The constellations we see are simply groups of stars arranged into patterns in the night sky, all with their own defined boundaries. They may have been devised by mankind as a means to divide space up into more manageable areas, but they are all also uniquely fascinating and have their own individual qualities and associated lores.
With that it mind, here are 10 interesting star constellation facts that are sure to provide you with a deeper appreciation of these celestial artworks in the sky:
1: Constellations are simply star patterns in the sky
What are star constellations? Constellations (“set of stars”) are basically groups of stars that have imaginatively been linked together to depict mythological characters, animals and objects from mankind’s past.
This allowed early people to organize the night sky into a recognizable form to assist in their religious study of the celestial heavens, as well as more earthly applications, such as predicting the seasons for farming, measuring time or as a directional compass.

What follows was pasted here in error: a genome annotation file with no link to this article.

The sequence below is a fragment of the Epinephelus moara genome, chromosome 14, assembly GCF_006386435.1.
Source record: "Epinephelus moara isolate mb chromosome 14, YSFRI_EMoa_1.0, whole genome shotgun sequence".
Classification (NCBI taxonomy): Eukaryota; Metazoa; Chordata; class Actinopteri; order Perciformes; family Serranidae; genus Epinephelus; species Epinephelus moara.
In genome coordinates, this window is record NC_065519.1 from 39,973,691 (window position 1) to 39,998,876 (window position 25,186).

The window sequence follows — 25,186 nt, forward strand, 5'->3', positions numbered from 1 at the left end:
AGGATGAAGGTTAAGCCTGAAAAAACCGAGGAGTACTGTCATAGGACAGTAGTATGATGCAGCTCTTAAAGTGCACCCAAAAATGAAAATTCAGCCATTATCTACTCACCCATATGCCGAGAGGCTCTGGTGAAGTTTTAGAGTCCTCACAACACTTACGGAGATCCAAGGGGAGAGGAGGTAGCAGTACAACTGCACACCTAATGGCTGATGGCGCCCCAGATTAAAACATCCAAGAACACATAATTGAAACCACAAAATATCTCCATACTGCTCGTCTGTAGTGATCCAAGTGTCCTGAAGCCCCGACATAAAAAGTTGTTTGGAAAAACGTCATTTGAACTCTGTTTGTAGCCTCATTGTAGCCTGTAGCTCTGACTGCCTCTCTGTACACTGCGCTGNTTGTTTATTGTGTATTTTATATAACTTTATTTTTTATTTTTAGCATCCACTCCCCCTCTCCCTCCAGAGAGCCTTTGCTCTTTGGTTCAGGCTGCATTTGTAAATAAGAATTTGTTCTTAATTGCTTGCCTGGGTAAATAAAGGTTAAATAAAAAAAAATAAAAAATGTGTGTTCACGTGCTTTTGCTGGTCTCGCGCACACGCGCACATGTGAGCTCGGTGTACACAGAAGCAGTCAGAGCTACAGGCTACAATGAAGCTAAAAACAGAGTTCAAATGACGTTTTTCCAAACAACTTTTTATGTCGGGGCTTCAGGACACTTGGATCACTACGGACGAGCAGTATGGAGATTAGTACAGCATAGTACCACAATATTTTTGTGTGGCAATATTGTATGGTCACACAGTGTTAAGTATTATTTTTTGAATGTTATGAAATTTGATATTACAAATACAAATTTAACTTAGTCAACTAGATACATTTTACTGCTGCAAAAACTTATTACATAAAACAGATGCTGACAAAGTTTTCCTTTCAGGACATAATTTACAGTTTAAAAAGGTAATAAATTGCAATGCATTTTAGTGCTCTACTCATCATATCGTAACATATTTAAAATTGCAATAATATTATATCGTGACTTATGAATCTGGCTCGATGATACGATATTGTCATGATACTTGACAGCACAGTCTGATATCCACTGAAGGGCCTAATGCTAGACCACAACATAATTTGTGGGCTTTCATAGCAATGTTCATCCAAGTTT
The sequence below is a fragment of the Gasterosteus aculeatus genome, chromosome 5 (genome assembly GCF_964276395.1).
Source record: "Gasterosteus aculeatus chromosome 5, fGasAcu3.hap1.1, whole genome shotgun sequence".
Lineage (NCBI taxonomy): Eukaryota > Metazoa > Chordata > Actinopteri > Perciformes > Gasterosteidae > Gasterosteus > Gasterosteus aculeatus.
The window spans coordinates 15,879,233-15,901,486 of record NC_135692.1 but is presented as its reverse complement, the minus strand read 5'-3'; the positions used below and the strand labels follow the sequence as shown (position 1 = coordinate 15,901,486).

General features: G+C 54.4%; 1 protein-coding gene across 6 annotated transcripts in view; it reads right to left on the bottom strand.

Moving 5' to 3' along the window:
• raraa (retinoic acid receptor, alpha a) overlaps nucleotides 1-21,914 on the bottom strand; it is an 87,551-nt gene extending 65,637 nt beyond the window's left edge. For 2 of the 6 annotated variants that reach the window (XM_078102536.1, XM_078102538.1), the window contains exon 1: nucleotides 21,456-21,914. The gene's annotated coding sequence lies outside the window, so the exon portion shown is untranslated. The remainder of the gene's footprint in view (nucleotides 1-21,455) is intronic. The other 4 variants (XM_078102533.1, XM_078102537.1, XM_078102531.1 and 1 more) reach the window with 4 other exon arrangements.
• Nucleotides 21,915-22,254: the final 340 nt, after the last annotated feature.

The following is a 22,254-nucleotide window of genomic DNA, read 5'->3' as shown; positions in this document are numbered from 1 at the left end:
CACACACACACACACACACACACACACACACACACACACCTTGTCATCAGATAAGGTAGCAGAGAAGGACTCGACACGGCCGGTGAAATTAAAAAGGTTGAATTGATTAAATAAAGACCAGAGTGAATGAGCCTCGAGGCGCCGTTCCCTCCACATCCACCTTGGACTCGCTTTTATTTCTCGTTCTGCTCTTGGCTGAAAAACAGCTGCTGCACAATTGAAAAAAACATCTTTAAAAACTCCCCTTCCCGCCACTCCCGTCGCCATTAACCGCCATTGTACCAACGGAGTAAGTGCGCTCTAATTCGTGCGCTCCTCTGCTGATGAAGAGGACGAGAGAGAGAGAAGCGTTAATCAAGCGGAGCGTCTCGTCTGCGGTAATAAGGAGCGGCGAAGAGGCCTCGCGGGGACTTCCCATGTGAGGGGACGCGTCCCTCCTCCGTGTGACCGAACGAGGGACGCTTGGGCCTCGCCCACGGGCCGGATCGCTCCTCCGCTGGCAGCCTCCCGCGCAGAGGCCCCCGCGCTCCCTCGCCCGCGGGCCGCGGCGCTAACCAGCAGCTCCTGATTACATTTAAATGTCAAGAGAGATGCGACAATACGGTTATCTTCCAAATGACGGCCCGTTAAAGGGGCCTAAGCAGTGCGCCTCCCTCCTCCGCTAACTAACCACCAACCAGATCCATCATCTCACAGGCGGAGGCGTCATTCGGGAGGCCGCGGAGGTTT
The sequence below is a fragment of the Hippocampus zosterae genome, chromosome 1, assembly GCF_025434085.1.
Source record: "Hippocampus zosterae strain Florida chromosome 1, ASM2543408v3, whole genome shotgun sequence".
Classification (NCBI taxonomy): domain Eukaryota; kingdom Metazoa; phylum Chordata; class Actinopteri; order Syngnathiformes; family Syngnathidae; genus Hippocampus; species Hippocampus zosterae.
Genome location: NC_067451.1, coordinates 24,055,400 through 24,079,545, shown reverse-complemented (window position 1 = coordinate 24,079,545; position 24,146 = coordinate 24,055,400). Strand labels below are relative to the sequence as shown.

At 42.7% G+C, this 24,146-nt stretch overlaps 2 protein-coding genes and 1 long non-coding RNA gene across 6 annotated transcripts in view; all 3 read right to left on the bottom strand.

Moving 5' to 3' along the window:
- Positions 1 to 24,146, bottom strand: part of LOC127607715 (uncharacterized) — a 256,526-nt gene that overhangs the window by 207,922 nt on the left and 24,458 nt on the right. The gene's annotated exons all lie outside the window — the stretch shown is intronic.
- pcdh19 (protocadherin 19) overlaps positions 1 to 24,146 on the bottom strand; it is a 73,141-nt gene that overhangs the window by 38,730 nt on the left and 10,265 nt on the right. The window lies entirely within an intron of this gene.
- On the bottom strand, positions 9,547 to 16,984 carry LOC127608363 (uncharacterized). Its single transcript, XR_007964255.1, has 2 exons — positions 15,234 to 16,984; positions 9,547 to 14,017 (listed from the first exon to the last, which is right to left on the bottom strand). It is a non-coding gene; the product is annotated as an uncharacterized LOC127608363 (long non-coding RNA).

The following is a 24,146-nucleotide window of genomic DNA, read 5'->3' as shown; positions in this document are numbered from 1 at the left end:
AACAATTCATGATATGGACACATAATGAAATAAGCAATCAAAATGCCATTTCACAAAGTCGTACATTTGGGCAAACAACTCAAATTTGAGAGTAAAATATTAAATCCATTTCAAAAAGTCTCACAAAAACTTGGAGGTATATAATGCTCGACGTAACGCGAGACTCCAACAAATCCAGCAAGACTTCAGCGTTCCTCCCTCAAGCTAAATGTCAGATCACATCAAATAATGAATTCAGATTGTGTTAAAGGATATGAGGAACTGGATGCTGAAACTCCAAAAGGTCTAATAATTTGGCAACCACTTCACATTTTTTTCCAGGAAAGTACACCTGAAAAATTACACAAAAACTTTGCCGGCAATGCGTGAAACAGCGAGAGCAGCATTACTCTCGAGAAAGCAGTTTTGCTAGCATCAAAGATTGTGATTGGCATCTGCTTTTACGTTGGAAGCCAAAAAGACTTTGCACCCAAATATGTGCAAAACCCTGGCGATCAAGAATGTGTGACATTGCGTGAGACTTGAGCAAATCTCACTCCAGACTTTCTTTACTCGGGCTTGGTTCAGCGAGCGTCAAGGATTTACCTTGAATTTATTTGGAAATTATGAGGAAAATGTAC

2: There are 88 official constellations
How many star constellations are there? In 1922, the International Astronomical Union (IAU) officially recognized 88 constellations, 48 of which were recorded by the Greek astronomer Ptolemy in his book ‘Almagest’ written around 150 AD.
Ptolemy’s chart had gaps, especially near the south celestial pole as this area was uncharted at the time, but over the centuries new constellations have been added to the list, including by Dutch explorers Gerardus Mercator (1551), and Pieter Keyser and Frederick de Hautmann near the turn of the 16th century. Polish astronomer Johannes Hevelius (1690), and French astronomer Nicolas Louis de Lacaille (1750s) later completed the remaining constellations we are now familiar with in the night sky.
3: Knowledge of constellations came from early cultures
The Greeks knowledge of the constellations stretches way back in time at least to the 8th century BC when Homer made the earliest known Greek reference to the constellations Boötes, Orion, and Ursa Major in his epic poem the Illiad and the Odyssey. Nevertheless, much of the Greek’s initial knowledge of the constellations came to them from the Ancient Egyptians, who likely inherited their understanding from Ancient Babylon and Sumeria before them.